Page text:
Visually, both platforms look great. Running Smite on decent mid to high quality graphic settings look much like it does on the Xbox One. The uniformity between both products is fantastic, and the ability to link your Hi-Rez account to your Xbox Live account lets those who have already unlocked quite a few gods in PC to jump right into Xbox without having to fiddle with the whole tutorial bit and leveling up to at least level 5. It must be noted that this can only be done once, and just because you link the two accounts it does not allow growth and unlocks to transfer after performing the link. Let’s say you were level 15 when you linked the two accounts, even if you go back to PC and level yourself up to 20 and unlock a few more gods, that progress will not reflect the Xbox One version. It’s a bit puzzling and I admit that I wish I had progressed quite a bit further before I followed through with linking my accounts. But I can see the point in it, the in game currency for unlocking Gods and cosmetic skins for your Gods are gems. Just playing the game you can earn gems slowly, but if you really want that Nurse Neith skin, you can drop real world money into the game and buy gems. If the two accounts were truly linked, then what’s stopping people from popping over to PC to earn gems through promotions or various third party surveys as opposed to purchasing the in-game currency through the Xbox Live marketplace?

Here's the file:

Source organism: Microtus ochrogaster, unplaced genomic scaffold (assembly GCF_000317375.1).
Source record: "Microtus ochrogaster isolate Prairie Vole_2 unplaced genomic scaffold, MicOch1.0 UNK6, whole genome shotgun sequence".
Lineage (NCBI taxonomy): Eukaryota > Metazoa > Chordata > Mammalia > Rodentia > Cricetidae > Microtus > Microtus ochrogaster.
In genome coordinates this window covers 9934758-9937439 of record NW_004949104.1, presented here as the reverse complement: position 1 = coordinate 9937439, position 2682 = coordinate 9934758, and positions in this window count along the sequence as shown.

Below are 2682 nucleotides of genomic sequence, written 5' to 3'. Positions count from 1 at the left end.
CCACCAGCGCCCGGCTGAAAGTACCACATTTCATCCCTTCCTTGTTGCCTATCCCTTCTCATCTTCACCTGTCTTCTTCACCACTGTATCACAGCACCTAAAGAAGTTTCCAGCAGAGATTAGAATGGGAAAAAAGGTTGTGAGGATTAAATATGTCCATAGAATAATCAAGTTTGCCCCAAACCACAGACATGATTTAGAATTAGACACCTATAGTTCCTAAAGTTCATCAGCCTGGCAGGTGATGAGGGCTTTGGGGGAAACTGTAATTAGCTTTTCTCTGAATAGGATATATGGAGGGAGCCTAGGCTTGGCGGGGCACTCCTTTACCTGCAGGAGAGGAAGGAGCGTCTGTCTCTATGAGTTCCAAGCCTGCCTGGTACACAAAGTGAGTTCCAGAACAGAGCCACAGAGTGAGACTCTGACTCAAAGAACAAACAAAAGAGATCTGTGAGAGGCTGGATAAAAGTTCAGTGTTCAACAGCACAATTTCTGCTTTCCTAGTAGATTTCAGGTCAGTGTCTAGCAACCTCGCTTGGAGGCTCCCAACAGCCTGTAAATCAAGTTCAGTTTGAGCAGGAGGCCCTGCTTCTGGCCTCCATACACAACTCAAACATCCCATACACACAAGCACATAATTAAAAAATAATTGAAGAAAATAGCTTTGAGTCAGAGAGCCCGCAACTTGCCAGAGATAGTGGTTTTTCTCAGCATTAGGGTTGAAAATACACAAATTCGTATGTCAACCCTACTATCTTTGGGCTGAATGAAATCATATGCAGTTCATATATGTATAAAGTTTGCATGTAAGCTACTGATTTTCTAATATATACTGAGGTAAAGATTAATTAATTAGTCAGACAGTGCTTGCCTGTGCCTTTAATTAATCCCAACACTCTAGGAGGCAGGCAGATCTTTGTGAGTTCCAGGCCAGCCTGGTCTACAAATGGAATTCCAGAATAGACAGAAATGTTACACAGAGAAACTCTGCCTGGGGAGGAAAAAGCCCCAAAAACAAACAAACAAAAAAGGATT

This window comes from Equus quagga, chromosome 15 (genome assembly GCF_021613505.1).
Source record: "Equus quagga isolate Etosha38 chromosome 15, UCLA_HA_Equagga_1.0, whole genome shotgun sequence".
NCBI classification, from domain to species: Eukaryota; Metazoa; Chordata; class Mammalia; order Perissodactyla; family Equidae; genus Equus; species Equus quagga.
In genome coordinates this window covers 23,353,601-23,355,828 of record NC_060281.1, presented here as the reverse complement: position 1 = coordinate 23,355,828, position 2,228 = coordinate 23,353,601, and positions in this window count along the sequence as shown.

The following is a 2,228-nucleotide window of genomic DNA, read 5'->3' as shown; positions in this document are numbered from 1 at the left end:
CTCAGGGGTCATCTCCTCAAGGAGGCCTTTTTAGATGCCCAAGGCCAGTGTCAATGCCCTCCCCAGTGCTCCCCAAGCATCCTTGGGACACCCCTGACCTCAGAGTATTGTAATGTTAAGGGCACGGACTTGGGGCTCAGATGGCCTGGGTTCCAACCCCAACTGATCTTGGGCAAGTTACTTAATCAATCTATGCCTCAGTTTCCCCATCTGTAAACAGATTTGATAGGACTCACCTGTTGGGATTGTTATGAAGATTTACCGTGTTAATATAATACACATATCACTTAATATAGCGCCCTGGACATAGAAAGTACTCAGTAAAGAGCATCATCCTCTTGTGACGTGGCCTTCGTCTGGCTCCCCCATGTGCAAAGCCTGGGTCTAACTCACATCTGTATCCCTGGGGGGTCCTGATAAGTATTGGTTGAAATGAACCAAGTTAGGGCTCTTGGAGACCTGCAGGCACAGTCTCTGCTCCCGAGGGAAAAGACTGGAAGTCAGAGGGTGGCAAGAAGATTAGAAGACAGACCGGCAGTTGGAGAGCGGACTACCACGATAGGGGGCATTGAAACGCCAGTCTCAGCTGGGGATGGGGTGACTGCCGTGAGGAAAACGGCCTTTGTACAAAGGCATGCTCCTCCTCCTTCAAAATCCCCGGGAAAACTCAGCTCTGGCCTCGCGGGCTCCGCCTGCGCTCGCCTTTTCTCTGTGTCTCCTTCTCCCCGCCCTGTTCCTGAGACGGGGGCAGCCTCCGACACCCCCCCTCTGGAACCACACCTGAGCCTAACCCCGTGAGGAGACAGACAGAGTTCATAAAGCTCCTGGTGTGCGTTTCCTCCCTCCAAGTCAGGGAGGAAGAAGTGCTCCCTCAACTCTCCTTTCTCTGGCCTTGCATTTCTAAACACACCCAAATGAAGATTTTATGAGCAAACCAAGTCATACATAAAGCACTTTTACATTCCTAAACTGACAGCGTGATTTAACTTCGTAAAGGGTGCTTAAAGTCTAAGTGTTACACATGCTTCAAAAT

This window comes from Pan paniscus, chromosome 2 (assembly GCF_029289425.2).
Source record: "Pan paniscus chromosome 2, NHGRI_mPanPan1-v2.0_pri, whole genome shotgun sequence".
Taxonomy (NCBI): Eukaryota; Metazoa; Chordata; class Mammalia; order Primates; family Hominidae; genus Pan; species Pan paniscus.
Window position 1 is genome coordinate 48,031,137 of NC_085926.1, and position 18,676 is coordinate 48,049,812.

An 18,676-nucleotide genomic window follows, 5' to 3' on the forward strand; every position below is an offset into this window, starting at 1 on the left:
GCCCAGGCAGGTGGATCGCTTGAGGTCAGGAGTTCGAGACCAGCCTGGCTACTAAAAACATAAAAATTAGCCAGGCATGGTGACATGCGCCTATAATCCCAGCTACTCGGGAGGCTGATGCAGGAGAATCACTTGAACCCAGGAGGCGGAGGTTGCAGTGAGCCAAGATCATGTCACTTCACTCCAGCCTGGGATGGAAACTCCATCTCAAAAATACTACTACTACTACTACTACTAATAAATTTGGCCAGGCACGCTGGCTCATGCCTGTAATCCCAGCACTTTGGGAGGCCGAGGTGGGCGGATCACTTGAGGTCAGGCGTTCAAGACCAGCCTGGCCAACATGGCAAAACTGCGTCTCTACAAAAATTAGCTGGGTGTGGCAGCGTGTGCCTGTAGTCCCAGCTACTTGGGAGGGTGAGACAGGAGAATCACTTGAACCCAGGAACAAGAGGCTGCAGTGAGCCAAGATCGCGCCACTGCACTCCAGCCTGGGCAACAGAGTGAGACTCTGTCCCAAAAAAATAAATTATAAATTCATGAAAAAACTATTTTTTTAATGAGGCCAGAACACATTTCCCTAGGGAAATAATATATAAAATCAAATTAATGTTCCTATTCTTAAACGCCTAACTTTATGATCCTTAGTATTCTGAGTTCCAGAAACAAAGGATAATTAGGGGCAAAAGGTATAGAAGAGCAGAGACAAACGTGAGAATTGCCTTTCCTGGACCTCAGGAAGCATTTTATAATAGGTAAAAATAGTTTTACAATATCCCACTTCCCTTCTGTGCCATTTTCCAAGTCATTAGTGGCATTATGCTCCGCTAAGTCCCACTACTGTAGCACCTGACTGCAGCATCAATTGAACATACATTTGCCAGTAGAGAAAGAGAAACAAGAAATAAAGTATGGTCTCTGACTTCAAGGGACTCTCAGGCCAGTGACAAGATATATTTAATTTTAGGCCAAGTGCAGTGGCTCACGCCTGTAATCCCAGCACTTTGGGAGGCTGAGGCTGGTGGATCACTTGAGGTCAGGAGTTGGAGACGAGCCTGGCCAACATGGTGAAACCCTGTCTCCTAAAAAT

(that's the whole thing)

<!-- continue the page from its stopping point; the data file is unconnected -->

So, where does the console version stand for a dedicated PC player? While I enjoyed playing on console and would do so again, I feel I will put most of my effort into progressing on PC, only hopping over to play with console-only friends occaisionally. While it does offer options for the dedicated PC player, I see Smite on Xbox One drawing in new players to the series… and the genre as a whole… rather than populating it with those who already play regularly on PC.
Before I end this piece though, I wanted to give a shout out to a player I met on Smite. Major props to RektemM80 for being an awesome player and going out of his way to take a newbie like me under his wing and show him the ropes. Much of the online community of Smite is pretty darn tootin' awesome to be honest. But there are a few bad eggs I had to report for being assholes, but that can be said about anything on the internet eh?
If you dig mythology and want a fun, fast-paced, and exciting MOBA to play... this may be right up your alley. If you are an Xbox One user, you can finally find out what all those PC players are fussing about.